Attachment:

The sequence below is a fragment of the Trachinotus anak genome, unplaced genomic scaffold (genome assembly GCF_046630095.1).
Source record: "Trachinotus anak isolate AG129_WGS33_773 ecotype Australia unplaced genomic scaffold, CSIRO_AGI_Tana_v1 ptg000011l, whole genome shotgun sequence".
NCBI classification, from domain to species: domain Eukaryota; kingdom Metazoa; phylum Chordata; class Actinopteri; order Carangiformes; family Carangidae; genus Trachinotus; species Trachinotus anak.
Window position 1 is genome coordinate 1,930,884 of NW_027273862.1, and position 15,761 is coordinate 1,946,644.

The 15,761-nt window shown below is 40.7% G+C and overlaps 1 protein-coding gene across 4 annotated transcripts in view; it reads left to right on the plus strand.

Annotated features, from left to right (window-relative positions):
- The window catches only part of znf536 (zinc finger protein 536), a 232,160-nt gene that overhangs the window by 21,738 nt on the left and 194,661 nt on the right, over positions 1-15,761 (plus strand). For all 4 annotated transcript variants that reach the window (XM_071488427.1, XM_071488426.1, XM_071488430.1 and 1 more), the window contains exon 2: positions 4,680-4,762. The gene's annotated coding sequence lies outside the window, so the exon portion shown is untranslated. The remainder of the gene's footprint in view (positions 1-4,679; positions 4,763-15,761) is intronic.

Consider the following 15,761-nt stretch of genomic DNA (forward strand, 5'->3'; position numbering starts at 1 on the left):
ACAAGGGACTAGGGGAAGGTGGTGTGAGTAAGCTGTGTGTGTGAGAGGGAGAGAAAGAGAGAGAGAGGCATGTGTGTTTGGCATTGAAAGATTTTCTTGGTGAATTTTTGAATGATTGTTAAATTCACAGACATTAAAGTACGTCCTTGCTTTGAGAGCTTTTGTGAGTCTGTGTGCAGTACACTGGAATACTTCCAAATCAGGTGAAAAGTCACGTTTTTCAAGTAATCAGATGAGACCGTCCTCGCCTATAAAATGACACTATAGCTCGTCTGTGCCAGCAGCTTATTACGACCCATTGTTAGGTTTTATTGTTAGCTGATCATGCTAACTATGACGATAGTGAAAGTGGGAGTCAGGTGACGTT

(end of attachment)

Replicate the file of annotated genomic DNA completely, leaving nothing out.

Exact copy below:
The sequence below is a fragment of the Trachinotus anak genome, unplaced genomic scaffold (genome assembly GCF_046630095.1).
Source record: "Trachinotus anak isolate AG129_WGS33_773 ecotype Australia unplaced genomic scaffold, CSIRO_AGI_Tana_v1 ptg000011l, whole genome shotgun sequence".
NCBI classification, from domain to species: domain Eukaryota; kingdom Metazoa; phylum Chordata; class Actinopteri; order Carangiformes; family Carangidae; genus Trachinotus; species Trachinotus anak.
Window position 1 is genome coordinate 1,930,884 of NW_027273862.1, and position 15,761 is coordinate 1,946,644.

The 15,761-nt window shown below is 40.7% G+C and overlaps 1 protein-coding gene across 4 annotated transcripts in view; it reads left to right on the plus strand.

Annotated features, from left to right (window-relative positions):
- The window catches only part of znf536 (zinc finger protein 536), a 232,160-nt gene that overhangs the window by 21,738 nt on the left and 194,661 nt on the right, over positions 1-15,761 (plus strand). For all 4 annotated transcript variants that reach the window (XM_071488427.1, XM_071488426.1, XM_071488430.1 and 1 more), the window contains exon 2: positions 4,680-4,762. The gene's annotated coding sequence lies outside the window, so the exon portion shown is untranslated. The remainder of the gene's footprint in view (positions 1-4,679; positions 4,763-15,761) is intronic.

Consider the following 15,761-nt stretch of genomic DNA (forward strand, 5'->3'; position numbering starts at 1 on the left):
ACAAGGGACTAGGGGAAGGTGGTGTGAGTAAGCTGTGTGTGTGAGAGGGAGAGAAAGAGAGAGAGAGGCATGTGTGTTTGGCATTGAAAGATTTTCTTGGTGAATTTTTGAATGATTGTTAAATTCACAGACATTAAAGTACGTCCTTGCTTTGAGAGCTTTTGTGAGTCTGTGTGCAGTACACTGGAATACTTCCAAATCAGGTGAAAAGTCACGTTTTTCAAGTAATCAGATGAGACCGTCCTCGCCTATAAAATGACACTATAGCTCGTCTGTGCCAGCAGCTTATTACGACCCATTGTTAGGTTTTATTGTTAGCTGATCATGCTAACTATGACGATAGTGAAAGTGGGAGTCAGGTGACGTT